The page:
Hospitals across America are rapidly losing profits as they prepare for COVID-19. With normally lucrative services like elective surgeries and routine visits cancelled or delayed and the price of basic medical supplies like masks and ventilators soaring, more and more hospitals are being pushed towards the red zone. For already strained rural hospitals, coronavirus might mean financial ruin.

Last Thursday, The American Hospital Association responded to COVID-19 by asking Congress for $100 billion to offset coronavirus costs. The Association cited rural hospital’s inability to provide life-saving services while withstanding huge losses.

“If we’re not able to address the short-term cash needs of rural hospitals, we’re going to see hundreds of rural hospitals close before this crisis ends,” Alan Morgan, the head of the National Rural Health Association, warned. “This is not hyperbole.”

The National Rural Health Association, which represents 21,000 health care providers and hospitals, is lobbying for immediate cash assistance, no-interest loans, Medicare reimbursement adjustments, and other suggestions to alleviate stress.

Rural health care providers were struggling long before the pandemic hit. A combination of narrowing Medicare reimbursements, more patients without insurance, and the hollowing of rural America have placed financial stress rural hospitals– so hard that over the past decade, over 120 rural hospitals have been forced to close.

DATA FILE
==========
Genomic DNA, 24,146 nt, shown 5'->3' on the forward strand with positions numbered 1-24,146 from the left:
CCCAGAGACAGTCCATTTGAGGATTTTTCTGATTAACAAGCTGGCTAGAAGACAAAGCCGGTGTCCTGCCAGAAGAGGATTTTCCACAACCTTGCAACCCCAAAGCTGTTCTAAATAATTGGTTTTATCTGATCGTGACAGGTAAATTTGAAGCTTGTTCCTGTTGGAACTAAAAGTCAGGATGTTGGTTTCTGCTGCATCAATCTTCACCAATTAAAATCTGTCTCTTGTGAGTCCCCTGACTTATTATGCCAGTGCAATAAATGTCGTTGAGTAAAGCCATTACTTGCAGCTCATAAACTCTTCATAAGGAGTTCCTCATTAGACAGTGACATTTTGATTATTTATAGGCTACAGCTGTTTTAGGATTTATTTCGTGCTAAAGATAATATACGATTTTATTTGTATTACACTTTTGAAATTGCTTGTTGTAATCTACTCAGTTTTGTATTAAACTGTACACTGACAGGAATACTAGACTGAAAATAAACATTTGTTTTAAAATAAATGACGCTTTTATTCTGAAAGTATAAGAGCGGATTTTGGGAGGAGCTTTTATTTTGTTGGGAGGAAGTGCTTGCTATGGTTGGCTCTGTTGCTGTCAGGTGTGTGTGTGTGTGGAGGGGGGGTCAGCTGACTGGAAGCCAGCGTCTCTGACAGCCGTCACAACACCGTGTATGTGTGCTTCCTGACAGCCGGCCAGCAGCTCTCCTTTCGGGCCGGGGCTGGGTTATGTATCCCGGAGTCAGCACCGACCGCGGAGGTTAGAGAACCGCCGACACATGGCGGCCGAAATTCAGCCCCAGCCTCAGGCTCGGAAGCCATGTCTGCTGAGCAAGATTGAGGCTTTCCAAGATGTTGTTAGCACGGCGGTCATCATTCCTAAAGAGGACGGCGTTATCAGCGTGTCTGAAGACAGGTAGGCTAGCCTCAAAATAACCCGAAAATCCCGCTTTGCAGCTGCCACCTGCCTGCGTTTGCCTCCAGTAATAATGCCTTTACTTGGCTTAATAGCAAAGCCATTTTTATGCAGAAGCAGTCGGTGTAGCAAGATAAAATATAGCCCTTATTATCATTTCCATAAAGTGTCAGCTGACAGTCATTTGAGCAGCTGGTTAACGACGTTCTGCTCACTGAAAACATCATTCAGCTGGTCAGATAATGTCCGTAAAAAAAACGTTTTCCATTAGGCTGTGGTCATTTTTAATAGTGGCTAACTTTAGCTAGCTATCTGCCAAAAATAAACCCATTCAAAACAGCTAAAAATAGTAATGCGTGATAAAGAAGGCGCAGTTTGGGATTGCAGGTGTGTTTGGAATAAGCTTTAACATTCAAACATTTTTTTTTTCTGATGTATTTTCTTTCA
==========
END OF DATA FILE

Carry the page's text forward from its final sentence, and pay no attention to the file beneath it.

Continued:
Elective surgeries, physical therapy, and lab-tests have helped rural hospitals stay afloat. However, a majority still operate in the red. Coronavirus may be the last push needed to shut down these rural hospitals.

Rural hospital providers warn that if nothing is done, rural communities are set to lose vital service providers.

“We can talk all we want about the cost of health care in this country in this ridiculous health care system we have,” Robin Rau, CEO of Miller County Hospital in Colquitt, Georgia, stated in an interview with Kaiser Health News. “But at a time like this, who for a minute would think about getting rid of rural hospitals?”

[The Chartis Group, Chartis Center for Rural Health, February 2020] [Time, 3/18/2020] [American Health Association, 3/19/2020] [Kaiser Health News, 3/21/2020] [ABC News, 3/23/2020] [National Rural Health Association, accessed 3/23/2020]

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